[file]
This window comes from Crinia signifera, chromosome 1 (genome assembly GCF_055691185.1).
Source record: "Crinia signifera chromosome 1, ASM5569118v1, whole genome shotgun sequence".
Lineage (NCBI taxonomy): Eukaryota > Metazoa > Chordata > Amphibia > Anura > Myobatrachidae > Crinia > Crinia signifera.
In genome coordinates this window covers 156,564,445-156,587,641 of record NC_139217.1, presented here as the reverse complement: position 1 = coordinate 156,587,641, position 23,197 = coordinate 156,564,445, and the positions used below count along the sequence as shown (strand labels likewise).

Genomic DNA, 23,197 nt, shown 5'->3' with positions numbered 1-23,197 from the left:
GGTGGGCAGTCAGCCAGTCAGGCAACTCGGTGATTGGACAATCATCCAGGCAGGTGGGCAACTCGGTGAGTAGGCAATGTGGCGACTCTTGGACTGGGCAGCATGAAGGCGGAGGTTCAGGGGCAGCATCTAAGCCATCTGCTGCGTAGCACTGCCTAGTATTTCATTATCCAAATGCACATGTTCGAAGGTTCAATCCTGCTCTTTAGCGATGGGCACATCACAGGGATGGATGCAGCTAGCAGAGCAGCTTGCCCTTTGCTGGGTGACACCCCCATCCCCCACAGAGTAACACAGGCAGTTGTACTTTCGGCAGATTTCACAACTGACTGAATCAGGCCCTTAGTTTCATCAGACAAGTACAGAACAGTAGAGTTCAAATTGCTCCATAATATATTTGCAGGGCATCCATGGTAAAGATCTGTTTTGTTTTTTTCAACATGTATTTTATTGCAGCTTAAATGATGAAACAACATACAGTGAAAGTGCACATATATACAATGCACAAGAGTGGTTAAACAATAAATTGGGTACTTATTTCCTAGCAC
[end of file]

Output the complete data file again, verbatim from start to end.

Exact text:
This window comes from Crinia signifera, chromosome 1 (genome assembly GCF_055691185.1).
Source record: "Crinia signifera chromosome 1, ASM5569118v1, whole genome shotgun sequence".
Lineage (NCBI taxonomy): Eukaryota > Metazoa > Chordata > Amphibia > Anura > Myobatrachidae > Crinia > Crinia signifera.
In genome coordinates this window covers 156,564,445-156,587,641 of record NC_139217.1, presented here as the reverse complement: position 1 = coordinate 156,587,641, position 23,197 = coordinate 156,564,445, and the positions used below count along the sequence as shown (strand labels likewise).

Genomic DNA, 23,197 nt, shown 5'->3' with positions numbered 1-23,197 from the left:
GGTGGGCAGTCAGCCAGTCAGGCAACTCGGTGATTGGACAATCATCCAGGCAGGTGGGCAACTCGGTGAGTAGGCAATGTGGCGACTCTTGGACTGGGCAGCATGAAGGCGGAGGTTCAGGGGCAGCATCTAAGCCATCTGCTGCGTAGCACTGCCTAGTATTTCATTATCCAAATGCACATGTTCGAAGGTTCAATCCTGCTCTTTAGCGATGGGCACATCACAGGGATGGATGCAGCTAGCAGAGCAGCTTGCCCTTTGCTGGGTGACACCCCCATCCCCCACAGAGTAACACAGGCAGTTGTACTTTCGGCAGATTTCACAACTGACTGAATCAGGCCCTTAGTTTCATCAGACAAGTACAGAACAGTAGAGTTCAAATTGCTCCATAATATATTTGCAGGGCATCCATGGTAAAGATCTGTTTTGTTTTTTTCAACATGTATTTTATTGCAGCTTAAATGATGAAACAACATACAGTGAAAGTGCACATATATACAATGCACAAGAGTGGTTAAACAATAAATTGGGTACTTATTTCCTAGCAC